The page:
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Pre-ADRA Protest Jurisdiction Survives for Nonprocurement Protests

The Court of Appeals for the Federal Circuit reversed the dismissal of a protest alleging breach of an implied contract because implied-in-fact contract jurisdiction in nonprocurement cases survived the enactment of the Administrative Dispute Resolution Act of 1996. The protest arose from a solicitation to lease federal land formerly used as a dairy to provide milk to the Naval Academy. The government refused to consider the protester's proposal because it regarded the protester's intended use of the property for sand and gravel mining to be a "disposal" of real property, which was prohibited by the statute authorizing the closure of the dairy. The protester contended the Court of Federal Claims had jurisdiction under 28 USC 1491(a)(1) to consider a claimed breach of an implied contract of fair and honest consideration. The CFC dismissed the protest, holding it no longer had jurisdiction after the enactment of the ADRA to adjudicate the claim under 1491(a)(1) (54 CCF 79,270). The CFC also held it did not have jurisdiction under 28 USC 1491(b)(1) over a bid protest involving a lease of government land, because relief under 1491(b)(1) is limited to the procurement context, and the lease of land by the government is not a procurement.

1491(b)(1): Procurement Protests

The Federal Circuit agreed that to extend the definition of "procurement" to encompass the situation where the government seeks to lease its own property "strain[ed] the ordinary meaning of 'procurement.'" Addressing the scope of 1491(b)(1), the court, as it did in Distributed Solutions, Inc., et al. v. U.S. (52 CCF 78,993), looked to the definition of "procurement" in relation to the establishment of the Office of Federal Procurement Policy (41 USC 403(2)). That definition referred to the "process of acquiring property or services." The process involved in soliciting lessees for government-owned property could not be characterized as such a process. The court also rejected an interpretation based on the theory of the last antecedent, which would apply the procurement limitation only to challenges of "statutes and regulations," and concluded "1491(b)(1) in its entirety is exclusively concerned with procurement solicitations and contracts."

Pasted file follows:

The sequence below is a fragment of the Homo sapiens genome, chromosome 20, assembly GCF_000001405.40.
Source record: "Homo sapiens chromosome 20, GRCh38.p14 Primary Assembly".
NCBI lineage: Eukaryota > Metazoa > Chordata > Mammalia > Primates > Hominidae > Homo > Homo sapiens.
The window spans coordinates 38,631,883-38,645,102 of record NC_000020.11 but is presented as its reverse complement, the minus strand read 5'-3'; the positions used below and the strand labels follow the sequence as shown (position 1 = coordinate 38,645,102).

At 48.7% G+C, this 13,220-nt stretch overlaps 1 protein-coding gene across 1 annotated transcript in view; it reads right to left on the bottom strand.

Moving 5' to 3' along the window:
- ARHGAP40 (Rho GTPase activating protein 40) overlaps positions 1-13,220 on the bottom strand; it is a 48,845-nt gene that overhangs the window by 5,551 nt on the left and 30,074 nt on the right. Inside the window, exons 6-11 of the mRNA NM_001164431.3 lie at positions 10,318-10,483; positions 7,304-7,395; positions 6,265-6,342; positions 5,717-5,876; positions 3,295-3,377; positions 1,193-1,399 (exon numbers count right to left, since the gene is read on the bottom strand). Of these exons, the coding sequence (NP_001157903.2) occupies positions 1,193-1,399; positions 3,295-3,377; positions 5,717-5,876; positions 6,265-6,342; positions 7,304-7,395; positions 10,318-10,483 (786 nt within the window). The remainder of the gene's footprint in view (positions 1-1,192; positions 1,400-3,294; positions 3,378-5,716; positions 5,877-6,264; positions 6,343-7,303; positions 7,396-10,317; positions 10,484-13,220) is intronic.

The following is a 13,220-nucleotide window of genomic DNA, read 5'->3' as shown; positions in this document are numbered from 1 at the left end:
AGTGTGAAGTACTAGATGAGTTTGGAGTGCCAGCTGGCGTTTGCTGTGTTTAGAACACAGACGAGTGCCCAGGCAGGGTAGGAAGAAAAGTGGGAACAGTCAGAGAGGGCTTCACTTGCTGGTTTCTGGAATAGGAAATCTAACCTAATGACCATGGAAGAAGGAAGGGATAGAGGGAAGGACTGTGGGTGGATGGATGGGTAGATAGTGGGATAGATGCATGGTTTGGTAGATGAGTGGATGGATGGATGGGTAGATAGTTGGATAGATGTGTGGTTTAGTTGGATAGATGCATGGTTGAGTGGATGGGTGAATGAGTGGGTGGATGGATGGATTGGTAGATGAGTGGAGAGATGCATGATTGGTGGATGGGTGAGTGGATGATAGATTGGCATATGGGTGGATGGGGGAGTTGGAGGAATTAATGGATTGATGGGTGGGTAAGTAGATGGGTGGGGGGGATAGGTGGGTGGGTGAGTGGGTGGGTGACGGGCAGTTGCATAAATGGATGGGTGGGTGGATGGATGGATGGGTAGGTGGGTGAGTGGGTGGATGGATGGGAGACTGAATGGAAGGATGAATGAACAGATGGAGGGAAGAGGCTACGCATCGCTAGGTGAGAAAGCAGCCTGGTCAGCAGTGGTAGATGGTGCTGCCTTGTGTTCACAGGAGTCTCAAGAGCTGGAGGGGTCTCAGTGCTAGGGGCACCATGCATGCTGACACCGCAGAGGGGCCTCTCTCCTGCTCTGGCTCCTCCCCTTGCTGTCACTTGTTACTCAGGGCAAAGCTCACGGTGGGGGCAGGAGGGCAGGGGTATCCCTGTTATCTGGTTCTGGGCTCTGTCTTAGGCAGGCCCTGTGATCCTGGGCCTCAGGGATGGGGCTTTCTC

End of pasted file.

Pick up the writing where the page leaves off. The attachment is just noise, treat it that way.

1491(a)(1): Nonprocurement Protests

The court then turned to the question of implied-in-fact contract jurisdiction under 1491(a)(1), an issue it had twice reserved (45 CCF 77,812, 45 CCF 77,717). The court noted the legislative history clearly showed the ADRA was intended to unify bid protest law in one court under one standard, and 1491(b)(1) jurisdiction was to be exclusive where 1491(b)(1) provided a remedy. However, the court found it unlikely Congress intended 1491(b)(1) to deny a pre-existing remedy without providing a new remedy. In fact, the legislative history confirmed Congress did not intend to alter or restrict the CFC's existing jurisdiction in cases not covered by 1491(b)(1). Here, because the protest involved a nonprocurement solicitation, the CFC had implied-in-fact contract jurisdiction under 1491(a)(1). District courts share this jurisdiction, and while "dividing jurisdiction between the [CFC] and the district courts for nonprocurement bid protests may lead to similar problems that led to the enactment of 1491(b)(1)," an amendment "to solve this problem ... must be undertaken by Congress and not this court." (Resource Conservation Group, LLC v. U.S. , CA-FC, 54 CCF 79,271)




(The news featured above is a selection from the news covered in the Government Contracts Report Letter, which is published weekly and distributed to subscribers of the Government Contracts Reporter. )


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